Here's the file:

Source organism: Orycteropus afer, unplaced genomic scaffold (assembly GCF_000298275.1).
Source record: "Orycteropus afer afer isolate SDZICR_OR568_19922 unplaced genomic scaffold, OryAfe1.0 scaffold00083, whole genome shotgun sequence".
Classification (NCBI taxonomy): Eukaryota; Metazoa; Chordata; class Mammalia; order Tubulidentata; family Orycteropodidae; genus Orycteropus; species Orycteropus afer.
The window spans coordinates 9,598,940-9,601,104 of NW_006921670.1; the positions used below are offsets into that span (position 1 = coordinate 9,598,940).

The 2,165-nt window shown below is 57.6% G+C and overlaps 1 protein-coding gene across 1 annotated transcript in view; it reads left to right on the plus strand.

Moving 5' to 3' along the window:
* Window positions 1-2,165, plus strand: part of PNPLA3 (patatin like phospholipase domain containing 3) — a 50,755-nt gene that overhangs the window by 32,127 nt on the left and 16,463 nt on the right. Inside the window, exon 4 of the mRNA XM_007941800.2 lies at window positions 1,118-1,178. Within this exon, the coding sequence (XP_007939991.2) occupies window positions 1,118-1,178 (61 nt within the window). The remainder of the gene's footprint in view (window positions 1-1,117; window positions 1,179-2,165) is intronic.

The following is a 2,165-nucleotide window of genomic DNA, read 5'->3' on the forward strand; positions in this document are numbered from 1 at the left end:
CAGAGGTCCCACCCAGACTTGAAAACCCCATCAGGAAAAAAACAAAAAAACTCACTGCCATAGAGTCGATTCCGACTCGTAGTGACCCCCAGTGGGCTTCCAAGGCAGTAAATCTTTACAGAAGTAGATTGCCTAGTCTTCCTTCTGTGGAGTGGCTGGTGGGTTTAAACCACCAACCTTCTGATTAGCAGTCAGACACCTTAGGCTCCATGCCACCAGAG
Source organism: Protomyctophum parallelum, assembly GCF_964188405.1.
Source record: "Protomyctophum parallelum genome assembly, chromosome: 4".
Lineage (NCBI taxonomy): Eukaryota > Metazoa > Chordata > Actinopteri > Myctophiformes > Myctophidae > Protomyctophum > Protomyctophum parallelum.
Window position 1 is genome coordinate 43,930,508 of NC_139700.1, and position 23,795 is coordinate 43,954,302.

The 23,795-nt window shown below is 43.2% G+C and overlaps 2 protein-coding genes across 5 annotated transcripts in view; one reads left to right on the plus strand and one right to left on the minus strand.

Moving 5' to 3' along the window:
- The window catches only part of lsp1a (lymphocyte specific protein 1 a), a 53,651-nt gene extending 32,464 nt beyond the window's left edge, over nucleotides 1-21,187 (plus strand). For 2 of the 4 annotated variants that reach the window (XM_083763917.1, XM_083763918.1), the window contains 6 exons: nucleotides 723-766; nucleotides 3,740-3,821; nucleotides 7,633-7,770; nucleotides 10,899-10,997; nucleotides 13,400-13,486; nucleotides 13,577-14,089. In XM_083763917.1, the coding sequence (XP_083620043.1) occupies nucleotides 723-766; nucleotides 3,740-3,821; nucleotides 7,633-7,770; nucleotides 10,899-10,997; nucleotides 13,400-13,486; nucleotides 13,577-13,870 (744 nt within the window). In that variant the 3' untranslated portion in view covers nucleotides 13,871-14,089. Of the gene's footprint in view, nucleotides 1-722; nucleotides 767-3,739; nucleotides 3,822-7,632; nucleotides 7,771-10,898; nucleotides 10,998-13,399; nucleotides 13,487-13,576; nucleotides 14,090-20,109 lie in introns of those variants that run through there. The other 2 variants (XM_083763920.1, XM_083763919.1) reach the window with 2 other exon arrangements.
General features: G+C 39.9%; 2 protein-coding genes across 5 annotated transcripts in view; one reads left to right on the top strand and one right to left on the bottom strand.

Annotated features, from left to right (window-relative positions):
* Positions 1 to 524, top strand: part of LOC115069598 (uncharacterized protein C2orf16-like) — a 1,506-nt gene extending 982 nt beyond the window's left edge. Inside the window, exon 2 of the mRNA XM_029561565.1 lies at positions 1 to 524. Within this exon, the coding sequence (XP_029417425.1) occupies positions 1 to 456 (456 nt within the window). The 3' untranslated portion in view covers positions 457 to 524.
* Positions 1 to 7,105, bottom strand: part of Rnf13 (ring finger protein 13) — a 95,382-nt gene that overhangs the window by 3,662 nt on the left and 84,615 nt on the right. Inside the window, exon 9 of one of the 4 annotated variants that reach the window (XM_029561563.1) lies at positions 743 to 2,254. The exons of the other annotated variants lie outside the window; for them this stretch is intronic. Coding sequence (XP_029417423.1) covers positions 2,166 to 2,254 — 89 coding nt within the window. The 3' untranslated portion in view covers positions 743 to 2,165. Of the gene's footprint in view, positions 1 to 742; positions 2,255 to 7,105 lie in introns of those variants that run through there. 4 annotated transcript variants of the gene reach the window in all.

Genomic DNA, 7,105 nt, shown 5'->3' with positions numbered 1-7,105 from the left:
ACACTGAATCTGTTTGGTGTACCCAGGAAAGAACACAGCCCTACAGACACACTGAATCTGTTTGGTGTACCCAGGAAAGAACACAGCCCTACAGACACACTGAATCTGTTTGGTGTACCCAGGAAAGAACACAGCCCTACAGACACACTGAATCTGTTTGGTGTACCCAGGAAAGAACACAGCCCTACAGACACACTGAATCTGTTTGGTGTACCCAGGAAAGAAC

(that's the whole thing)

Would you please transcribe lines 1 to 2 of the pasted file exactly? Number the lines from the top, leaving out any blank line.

Source organism: Orycteropus afer, unplaced genomic scaffold (assembly GCF_000298275.1).
Source record: "Orycteropus afer afer isolate SDZICR_OR568_19922 unplaced genomic scaffold, OryAfe1.0 scaffold00083, whole genome shotgun sequence".